The Dow Jones Industrial Average (DJINDICES:^DJI) was just under breakeven in late trading in part because of higher oil prices.
Crude oil prices spiked over $105 per barrel today after the U.S. Energy Information Administration predicted that the average price of West Texas Intermediate and Brent crude oil in 2014 would be $98.67 and $107.82, respectively. The gasoline price estimate was raised $0.02 to $3.50 per gallon, meaning consumers will spend more on energy than previously expected. Dow energy components ExxonMobil (NYSE:XOM) and Chevron (NYSE:CVX) have had a mixed reaction to the news, respectively falling 0.14% and climbing 0.6%.
Higher oil prices may be a positive for a portion of these oil giant's businesses, but it's the downstream that will be hurt by the EIA's new forecast.
Why Big Oil doesn't like high oil prices
Both Exxon and Chevron generate a majority of their earnings from upstream, or oil and gas drilling, so they'll see a benefit -- but both have been cutting back on drilling expansion. ExxonMobil said in March its capital spending would drop 6.4% this year to about $39.8 billion. Chevron has knocked down its 2014 capital budget by about $2 billion, to $39.8 billion.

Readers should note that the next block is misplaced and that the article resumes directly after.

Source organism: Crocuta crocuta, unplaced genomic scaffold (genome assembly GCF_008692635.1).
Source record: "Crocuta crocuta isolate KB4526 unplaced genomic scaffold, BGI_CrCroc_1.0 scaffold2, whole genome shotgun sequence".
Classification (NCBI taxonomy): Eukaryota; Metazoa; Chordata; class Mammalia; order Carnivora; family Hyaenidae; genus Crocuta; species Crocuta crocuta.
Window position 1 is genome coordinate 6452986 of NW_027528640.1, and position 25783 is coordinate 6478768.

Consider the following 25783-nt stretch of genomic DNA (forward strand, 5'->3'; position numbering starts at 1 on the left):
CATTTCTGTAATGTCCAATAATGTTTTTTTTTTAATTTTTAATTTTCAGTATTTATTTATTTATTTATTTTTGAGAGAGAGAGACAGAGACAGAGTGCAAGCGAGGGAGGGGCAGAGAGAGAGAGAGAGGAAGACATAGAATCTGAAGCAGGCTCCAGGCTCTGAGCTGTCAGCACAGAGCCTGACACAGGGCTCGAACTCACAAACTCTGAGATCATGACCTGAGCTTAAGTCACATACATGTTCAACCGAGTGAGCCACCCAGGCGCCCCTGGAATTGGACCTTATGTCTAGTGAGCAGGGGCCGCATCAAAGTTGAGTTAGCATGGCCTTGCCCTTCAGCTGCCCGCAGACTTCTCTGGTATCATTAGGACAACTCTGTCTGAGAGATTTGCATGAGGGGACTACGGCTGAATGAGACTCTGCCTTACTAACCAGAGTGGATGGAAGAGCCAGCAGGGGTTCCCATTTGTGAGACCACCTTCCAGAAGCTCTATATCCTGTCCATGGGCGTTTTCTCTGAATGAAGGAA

The reason for cutting back on exploration is simple enough: Major oil fields are getting harder to find and more expensive to exploit, so a cutback in spending reduces risk of failure for a major field. But it also reduces upside when crude oil prices rise.
But there's another impact on earnings that often goes overlooked. Higher crude oil prices lead to lower refining margins unless gasoline prices rise, and that hasn't been happening recently. You can see below that as crude-oil prices have spiked gasoline hasn't nearly kept pace, leaving both companies' downstream businesses hurting.
Big Oil is stuck between a rock and a hard place because core costs to extract oil are rising in the major fields that they normally dominate and shale plays that require nimble operators are being exploited by smaller companies.
Further down the value chain, gasoline consumption is down domestically and in Europe as efficiency improves and alternatives become more viable.
A small rise in the cost of gasoline doesn't change that narrative, and that's a huge risk to Big Oil in the long term. The oil business is still highly profitable but it's also fading slowly as traditional oil-consuming nations find alternatives. ExxonMobil and Chevron are bellwethers for the energy industry as a whole and they're struggling to grow in the current environment.